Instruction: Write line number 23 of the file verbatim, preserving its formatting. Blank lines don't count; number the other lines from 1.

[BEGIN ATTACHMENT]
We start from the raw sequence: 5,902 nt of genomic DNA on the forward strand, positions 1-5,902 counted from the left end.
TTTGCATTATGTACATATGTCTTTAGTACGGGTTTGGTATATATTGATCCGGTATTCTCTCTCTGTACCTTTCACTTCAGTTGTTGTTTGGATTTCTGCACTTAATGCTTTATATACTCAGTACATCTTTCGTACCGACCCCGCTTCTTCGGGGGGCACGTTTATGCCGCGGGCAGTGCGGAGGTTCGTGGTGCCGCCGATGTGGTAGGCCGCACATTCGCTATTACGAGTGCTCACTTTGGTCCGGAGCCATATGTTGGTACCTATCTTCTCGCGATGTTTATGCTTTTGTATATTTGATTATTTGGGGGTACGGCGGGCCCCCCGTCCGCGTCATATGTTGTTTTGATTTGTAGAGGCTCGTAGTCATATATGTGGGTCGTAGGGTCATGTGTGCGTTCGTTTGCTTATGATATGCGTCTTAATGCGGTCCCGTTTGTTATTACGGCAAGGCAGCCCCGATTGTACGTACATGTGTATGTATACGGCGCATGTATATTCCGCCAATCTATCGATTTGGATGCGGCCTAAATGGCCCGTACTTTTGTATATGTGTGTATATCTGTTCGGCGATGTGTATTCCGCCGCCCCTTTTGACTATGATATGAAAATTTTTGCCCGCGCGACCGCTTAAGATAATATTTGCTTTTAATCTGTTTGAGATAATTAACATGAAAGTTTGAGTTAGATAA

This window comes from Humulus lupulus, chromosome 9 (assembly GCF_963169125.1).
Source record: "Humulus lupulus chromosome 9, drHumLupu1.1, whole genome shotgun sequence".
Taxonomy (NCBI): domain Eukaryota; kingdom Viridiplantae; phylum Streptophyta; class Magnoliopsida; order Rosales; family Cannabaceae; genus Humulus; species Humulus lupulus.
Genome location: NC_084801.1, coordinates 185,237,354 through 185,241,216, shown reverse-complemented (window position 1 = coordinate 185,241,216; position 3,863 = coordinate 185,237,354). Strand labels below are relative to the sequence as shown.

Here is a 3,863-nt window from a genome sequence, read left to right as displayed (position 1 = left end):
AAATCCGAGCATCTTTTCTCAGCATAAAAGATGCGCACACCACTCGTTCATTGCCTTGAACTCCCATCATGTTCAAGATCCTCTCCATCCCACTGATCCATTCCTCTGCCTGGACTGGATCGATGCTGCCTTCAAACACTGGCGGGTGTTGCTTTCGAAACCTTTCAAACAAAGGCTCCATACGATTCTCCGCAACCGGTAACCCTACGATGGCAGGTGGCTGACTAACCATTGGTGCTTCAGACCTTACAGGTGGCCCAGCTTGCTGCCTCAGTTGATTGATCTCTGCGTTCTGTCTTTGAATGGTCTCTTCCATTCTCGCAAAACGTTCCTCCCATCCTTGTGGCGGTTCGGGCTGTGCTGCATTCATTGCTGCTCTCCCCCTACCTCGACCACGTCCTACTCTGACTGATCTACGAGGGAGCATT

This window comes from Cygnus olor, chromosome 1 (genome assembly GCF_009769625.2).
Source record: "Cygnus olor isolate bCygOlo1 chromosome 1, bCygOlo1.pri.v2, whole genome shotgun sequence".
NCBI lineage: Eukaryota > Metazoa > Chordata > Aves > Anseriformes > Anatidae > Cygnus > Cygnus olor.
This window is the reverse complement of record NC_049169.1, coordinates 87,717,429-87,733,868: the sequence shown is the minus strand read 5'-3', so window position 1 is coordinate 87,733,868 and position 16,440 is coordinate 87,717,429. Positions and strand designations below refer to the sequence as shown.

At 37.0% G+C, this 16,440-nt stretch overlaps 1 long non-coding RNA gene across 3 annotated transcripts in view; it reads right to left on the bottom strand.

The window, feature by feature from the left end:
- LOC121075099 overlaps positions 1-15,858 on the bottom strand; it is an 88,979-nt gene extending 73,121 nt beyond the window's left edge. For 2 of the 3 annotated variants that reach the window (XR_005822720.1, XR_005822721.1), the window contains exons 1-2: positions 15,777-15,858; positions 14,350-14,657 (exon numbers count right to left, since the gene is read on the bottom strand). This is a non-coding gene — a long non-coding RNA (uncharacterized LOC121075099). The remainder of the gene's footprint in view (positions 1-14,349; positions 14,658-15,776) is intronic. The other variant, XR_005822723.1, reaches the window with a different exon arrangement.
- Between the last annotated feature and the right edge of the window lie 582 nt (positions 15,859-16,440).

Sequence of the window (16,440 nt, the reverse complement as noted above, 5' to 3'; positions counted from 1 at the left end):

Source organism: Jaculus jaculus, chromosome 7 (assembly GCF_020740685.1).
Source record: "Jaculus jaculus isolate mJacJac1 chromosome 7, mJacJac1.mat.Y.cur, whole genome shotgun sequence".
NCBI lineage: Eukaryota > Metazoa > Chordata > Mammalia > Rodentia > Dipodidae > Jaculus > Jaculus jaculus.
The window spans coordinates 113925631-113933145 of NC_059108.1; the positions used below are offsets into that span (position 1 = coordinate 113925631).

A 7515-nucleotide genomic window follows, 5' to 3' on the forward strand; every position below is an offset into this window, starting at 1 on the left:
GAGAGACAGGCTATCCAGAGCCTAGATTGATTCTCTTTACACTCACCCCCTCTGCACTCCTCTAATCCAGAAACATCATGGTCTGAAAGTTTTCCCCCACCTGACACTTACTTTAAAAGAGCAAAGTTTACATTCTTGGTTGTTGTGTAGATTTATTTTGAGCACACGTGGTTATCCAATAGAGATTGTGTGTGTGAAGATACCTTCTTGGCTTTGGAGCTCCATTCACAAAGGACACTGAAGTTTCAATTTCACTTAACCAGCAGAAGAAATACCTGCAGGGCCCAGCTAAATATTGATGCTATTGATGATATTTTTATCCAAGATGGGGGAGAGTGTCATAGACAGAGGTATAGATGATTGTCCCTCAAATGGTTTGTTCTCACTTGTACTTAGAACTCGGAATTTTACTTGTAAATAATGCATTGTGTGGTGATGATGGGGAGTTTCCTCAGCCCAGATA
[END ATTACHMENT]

GAGAGACAGGCTATCCAGAGCCTAGATTGATTCTCTTTACACTCACCCCCTCTGCACTCCTCTAATCCAGAAACATCATGGTCTGAAAGTTTTCCCCCACCTGACACTTACTTTAAAAGAGCAAAGTTTACATTCTTGGTTGTTGTGTAGATTTATTTTGAGCACACGTGGTTATCCAATAGAGATTGTGTGTGTGAAGATACCTTCTTGGCTTTGGAGCTCCATTCACAAAGGACACTGAAGTTTCAATTTCACTTAACCAGCAGAAGAAATACCTGCAGGGCCCAGCTAAATATTGATGCTATTGATGATATTTTTATCCAAGATGGGGGAGAGTGTCATAGACAGAGGTATAGATGATTGTCCCTCAAATGGTTTGTTCTCACTTGTACTTAGAACTCGGAATTTTACTTGTAAATAATGCATTGTGTGGTGATGATGGGGAGTTTCCTCAGCCCAGATA